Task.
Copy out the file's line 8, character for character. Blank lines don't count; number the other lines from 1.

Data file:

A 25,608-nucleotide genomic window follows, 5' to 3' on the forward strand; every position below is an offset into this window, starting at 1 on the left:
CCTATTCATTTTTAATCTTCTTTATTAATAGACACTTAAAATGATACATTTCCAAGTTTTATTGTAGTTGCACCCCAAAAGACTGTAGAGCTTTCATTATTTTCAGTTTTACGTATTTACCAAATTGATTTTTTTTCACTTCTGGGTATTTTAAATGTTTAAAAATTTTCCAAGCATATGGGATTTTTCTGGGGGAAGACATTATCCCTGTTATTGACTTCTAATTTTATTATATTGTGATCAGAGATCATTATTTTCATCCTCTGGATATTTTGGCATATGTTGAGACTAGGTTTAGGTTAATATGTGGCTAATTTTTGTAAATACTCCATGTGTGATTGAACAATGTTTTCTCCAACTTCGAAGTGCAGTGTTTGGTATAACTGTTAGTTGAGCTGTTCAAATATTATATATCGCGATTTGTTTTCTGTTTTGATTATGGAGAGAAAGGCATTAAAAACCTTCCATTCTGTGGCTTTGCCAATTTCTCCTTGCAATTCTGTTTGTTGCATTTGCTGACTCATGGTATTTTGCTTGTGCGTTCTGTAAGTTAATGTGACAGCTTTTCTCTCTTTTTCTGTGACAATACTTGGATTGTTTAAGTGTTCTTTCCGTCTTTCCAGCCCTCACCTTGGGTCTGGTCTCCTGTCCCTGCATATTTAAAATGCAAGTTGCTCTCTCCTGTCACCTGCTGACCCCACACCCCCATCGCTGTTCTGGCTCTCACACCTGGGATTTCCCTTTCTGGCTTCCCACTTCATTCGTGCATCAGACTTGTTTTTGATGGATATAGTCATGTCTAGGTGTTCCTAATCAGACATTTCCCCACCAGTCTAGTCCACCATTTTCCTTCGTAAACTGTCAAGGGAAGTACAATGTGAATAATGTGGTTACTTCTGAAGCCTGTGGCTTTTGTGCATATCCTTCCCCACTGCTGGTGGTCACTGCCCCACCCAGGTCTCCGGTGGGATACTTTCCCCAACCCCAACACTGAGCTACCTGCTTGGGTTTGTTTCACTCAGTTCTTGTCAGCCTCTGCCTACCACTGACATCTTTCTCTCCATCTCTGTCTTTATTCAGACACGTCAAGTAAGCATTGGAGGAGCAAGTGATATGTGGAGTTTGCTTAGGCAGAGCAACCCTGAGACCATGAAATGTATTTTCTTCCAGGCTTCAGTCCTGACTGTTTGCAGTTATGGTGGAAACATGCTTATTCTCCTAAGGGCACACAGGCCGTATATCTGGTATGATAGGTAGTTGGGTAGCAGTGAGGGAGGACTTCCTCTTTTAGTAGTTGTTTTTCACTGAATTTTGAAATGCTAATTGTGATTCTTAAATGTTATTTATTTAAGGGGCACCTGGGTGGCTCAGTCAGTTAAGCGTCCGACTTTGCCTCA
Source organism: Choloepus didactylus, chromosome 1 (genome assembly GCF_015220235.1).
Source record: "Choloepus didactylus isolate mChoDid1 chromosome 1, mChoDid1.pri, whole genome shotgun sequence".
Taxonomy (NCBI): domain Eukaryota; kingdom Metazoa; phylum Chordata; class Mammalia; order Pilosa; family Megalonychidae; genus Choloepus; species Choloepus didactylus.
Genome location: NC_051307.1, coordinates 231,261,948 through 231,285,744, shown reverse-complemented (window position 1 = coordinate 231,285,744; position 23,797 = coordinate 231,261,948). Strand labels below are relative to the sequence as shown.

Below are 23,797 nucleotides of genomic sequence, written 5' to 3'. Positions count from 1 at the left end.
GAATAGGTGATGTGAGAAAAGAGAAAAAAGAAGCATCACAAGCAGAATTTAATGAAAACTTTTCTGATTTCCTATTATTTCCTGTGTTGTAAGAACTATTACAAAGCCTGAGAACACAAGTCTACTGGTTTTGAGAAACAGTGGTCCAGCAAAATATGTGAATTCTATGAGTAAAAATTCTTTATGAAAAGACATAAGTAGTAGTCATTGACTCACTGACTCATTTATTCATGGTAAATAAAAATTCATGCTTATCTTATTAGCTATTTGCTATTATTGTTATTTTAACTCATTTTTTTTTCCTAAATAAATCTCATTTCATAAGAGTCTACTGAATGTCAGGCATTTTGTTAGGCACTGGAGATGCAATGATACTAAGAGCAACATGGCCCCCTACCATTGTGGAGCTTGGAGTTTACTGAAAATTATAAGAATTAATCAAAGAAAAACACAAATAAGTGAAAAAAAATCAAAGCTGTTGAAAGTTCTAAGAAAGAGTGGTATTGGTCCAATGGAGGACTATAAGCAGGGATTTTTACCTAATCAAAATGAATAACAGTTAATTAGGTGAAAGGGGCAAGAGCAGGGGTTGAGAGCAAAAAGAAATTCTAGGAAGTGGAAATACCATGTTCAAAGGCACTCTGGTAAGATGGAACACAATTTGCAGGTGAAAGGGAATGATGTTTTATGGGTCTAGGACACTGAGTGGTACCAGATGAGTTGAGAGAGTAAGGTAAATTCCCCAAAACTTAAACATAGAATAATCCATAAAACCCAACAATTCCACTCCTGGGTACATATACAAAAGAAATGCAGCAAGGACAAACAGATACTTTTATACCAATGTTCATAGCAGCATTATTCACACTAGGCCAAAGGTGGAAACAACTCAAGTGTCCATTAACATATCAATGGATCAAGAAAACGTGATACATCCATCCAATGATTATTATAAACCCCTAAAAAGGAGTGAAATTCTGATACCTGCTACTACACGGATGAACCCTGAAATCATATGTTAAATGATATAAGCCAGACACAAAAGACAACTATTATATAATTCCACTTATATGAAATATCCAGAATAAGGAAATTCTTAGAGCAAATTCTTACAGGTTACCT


GAATAGGTGATGTGAGAAAAGAGAAAAAAGAAGCATCACAAGCAGAATTTAATGAAAACTTTTCTGATTTCCTATTATTTCCTGTGTTGTAAGAACTATTACAAAGCCTGAGAACACAAGTCTACTGGTTTTGAGAAACAGTGGTCCAGCAAAATATGTGAATTCTATGAGTAAAAATTCTTTATGAAAAGACATAAGTAGTAGTCATTGACTCACTGACTCATTTATTCATGGTAAATAAAAATTCATGCTTATCTTATTAGCTATTTGCTATTATTGTTATTTTAACTCATTTTTTTTTCCTAAATAAATCTCATTTCATAAGAGTCTACTGAATGTCAGGCATTTTGTTAGGCACTGGAGATGCAATGATACTAAGAGCAACATGGCCCCCTACCATTGTGGAGCTTGGAGTTTACTGAAAATTATAAGAATTAATCAAAGAAAAACACAAATAAGTGAAAAAAAATCAAAGCTGTTGAAAGTTCTAAGAAAGAGTGGTATTGGTCCAATGGAGGACTATAAGCAGGGATTTTTACCTAATCAAAATGAATAACAGTTAATTAGGTGAAAGGGGCAAGAGCAGGGGTTGAGAGCAAAAAGAAATTCTAGGAAGTGGAAATACCATGTTCAAAGGCACTCTGGTAAGATGGAACACAATTTGCAGGTGAAAGGGAATGATGTTTTATGGGTCTAGGACACTGAGTGGTACCAGATGAGTTGAGAGAGTAAGGTAAATTCCCCAAAACTTAAACATAGAATAATCCATAAAACCCAACAATTCCACTCCTGGGTACATATACAAAAGAAATGCAGCAAGGACAAACAGATACTTTTATACCAATGTTCATAGCAGCATTATTCACACTAGGCCAAAGGTGGAAACAACTCAAGTGTCCATTAACATATCAATGGATCAAGAAAACGTGATACATCCATCCAATGATTATTATAAACCCCTAAAAAGGAGTGAAATTCTGATACCTGCTACTACACGGATGAACCCTGAAATCATATGTTAAATGATATAAGCCAGACACAAAAGACAACTATTATATAATTCCACTTATATGAAATATCCAGAATAAGGAAATTCTTAGAGCAAATTCTTACAGGTTACCT